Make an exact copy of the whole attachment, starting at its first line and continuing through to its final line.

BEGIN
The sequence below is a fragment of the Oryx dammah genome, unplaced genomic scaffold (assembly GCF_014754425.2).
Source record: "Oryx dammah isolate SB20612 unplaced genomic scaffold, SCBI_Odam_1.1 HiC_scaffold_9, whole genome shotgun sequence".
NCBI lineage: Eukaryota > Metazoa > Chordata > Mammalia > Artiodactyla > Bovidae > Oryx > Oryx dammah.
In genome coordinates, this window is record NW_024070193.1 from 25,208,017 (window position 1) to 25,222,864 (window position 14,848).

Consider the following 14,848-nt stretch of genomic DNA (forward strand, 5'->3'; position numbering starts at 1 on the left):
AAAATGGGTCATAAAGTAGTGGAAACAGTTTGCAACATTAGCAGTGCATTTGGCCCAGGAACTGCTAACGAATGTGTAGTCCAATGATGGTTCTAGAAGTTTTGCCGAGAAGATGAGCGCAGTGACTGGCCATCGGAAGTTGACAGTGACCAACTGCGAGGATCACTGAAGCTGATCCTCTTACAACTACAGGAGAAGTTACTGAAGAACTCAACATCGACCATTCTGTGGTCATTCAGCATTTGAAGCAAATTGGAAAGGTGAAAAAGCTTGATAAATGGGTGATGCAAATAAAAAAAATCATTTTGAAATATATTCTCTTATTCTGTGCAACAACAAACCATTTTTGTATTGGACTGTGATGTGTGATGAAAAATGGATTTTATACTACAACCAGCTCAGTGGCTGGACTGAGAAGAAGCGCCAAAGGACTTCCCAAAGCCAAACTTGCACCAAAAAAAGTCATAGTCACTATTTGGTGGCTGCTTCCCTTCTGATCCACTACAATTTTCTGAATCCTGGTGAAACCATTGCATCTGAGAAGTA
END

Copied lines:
The sequence below is a fragment of the Oryx dammah genome, unplaced genomic scaffold (assembly GCF_014754425.2).
Source record: "Oryx dammah isolate SB20612 unplaced genomic scaffold, SCBI_Odam_1.1 HiC_scaffold_9, whole genome shotgun sequence".
NCBI lineage: Eukaryota > Metazoa > Chordata > Mammalia > Artiodactyla > Bovidae > Oryx > Oryx dammah.
In genome coordinates, this window is record NW_024070193.1 from 25,208,017 (window position 1) to 25,222,864 (window position 14,848).

Consider the following 14,848-nt stretch of genomic DNA (forward strand, 5'->3'; position numbering starts at 1 on the left):
AAAATGGGTCATAAAGTAGTGGAAACAGTTTGCAACATTAGCAGTGCATTTGGCCCAGGAACTGCTAACGAATGTGTAGTCCAATGATGGTTCTAGAAGTTTTGCCGAGAAGATGAGCGCAGTGACTGGCCATCGGAAGTTGACAGTGACCAACTGCGAGGATCACTGAAGCTGATCCTCTTACAACTACAGGAGAAGTTACTGAAGAACTCAACATCGACCATTCTGTGGTCATTCAGCATTTGAAGCAAATTGGAAAGGTGAAAAAGCTTGATAAATGGGTGATGCAAATAAAAAAAATCATTTTGAAATATATTCTCTTATTCTGTGCAACAACAAACCATTTTTGTATTGGACTGTGATGTGTGATGAAAAATGGATTTTATACTACAACCAGCTCAGTGGCTGGACTGAGAAGAAGCGCCAAAGGACTTCCCAAAGCCAAACTTGCACCAAAAAAAGTCATAGTCACTATTTGGTGGCTGCTTCCCTTCTGATCCACTACAATTTTCTGAATCCTGGTGAAACCATTGCATCTGAGAAGTA